The James Webb Space Telescope takes a picture of Neptune’s rings • The Register

picture The James Webb Space Telescope has taken the clearest picture of Neptune in more than 30 years, capturing its dust rings and seven moons.

Neptune, dubbed the most distant planet in the solar system after Pluto was demoted to a dwarf world in 2006, is more than 2.6 billion miles from Earth. The only spacecraft to visit the distant gas giant was Voyager 2 during a flyby in 1989; This probe bounced back images of bright rings around Neptune, made up of clumps of dust dropped from its nearby natural satellites.


Star Trek…Neptune capture by the JWST. Image credits: NASA, ESA, CSA, STScI. Click to enlarge or Click here for a close-up

Now, JWST – the multi-billion dollar machine whose launch was delayed by years last year – has provided astronomers with new observations of Neptune’s dust rings and moons.

“It’s been three decades since we last saw these faint, dusty rings, and this is the first time we’ve seen them in the infrared,” said Heidi Hammel, Neptune systems expert and interdisciplinary scientist for Webb, said in an opinion.

The light blue looking blob with diffraction spikes in the upper left of the snapshot above is Neptune’s largest moon, Triton, which has a strange retrograde orbit and is one of the few geologically active natural satellites in the Solar System.

There are six other moons that appear as small blurry blobs; Three of them, Galatea, Naiad, Thalassa, are on Neptune’s left side embedded in the dust rings, while Despina is on the right side. Larissa is just below Despina outside the rings and Proteus is further to the right.

Neptune is rich in heavier elements and appears blue due to small amounts of methane in its atmosphere. Comparisons of Hubble Space Telescope and James Webb Space Telescope images show what the planet looks like at different wavelengths. Visible-light observations of Neptune by Hubble show the planet’s color but miss other details, while infrared viewing reveals its dust rings.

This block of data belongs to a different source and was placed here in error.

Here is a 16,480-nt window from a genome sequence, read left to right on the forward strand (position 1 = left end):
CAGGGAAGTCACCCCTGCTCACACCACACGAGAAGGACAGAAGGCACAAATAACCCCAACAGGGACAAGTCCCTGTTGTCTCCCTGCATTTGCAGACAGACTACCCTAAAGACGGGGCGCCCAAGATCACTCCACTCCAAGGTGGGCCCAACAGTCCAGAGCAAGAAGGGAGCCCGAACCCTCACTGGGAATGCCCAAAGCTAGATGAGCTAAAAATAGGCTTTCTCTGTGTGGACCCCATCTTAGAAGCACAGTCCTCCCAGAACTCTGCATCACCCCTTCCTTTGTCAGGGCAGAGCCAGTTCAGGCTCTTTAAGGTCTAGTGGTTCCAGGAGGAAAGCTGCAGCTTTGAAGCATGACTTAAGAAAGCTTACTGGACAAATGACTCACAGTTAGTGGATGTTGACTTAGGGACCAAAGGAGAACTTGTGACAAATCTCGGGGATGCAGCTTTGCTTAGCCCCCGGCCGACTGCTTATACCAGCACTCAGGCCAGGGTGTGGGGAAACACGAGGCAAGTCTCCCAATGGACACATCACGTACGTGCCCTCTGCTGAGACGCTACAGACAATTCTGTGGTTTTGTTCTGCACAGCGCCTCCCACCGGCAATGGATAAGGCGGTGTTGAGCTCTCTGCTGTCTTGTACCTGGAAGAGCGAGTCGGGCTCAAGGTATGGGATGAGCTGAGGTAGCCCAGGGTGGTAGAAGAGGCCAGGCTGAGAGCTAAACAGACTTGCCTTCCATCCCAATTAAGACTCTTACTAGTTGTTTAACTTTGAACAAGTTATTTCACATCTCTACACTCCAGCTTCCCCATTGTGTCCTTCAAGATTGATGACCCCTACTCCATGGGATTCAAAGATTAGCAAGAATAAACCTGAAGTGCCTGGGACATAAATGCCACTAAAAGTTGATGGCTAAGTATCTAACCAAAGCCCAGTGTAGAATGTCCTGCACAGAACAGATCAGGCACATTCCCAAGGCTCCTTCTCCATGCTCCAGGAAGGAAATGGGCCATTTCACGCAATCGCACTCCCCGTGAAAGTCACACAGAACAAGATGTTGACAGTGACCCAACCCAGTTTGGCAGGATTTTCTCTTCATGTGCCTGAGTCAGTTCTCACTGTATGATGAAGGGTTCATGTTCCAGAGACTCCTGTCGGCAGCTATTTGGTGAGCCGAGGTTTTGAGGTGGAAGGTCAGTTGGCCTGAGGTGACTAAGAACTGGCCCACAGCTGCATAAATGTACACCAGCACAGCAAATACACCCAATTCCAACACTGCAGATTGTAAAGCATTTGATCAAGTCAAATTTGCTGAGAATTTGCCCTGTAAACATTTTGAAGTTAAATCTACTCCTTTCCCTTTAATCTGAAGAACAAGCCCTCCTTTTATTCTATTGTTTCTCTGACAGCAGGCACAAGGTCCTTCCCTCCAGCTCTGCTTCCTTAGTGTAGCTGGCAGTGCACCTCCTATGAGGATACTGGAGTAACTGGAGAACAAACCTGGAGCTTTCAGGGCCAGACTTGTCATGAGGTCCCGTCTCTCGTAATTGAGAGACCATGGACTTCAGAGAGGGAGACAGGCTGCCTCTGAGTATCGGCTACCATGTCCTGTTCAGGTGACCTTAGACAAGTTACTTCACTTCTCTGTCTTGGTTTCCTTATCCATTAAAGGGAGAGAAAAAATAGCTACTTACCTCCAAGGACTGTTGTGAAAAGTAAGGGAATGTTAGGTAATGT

The dark color in the JWST images is due to methane absorbing infrared light. The planet’s bright spots and bands are due to methane ice clouds reflecting sunlight before being absorbed by the methane gas. Neptune has at least 14 moons; Outshining its host planet, Triton is the brightest, reflecting 70 percent of the sunlight that reaches its surface.

However, all is not well

However, NASA experts are concerned about a developing problem and have temporarily halted some mid-infrared observations while one of their instruments undergoes a technical review.

“The James Webb Space Telescope’s Mid-Infrared Instrument (MIRI) has four observation modes‘, ‘Nasa explained in an opinion. “On August 24, a mechanism supporting one of these modes, known as medium-resolution spectroscopy (MRS), showed what appeared to be increased friction during setup for a scientific observation.

“This mechanism is a lattice wheel that allows scientists to choose between short, medium and longer wavelengths when observing in MRS mode – the best way forward.”

Only the center wavelength of MIRI’s observing modes is affected; The other modes that support imaging, low-resolution spectroscopy, and coronagraphy still work. ® The James Webb Space Telescope takes a picture of Neptune’s rings • The Register

Laura Coffey

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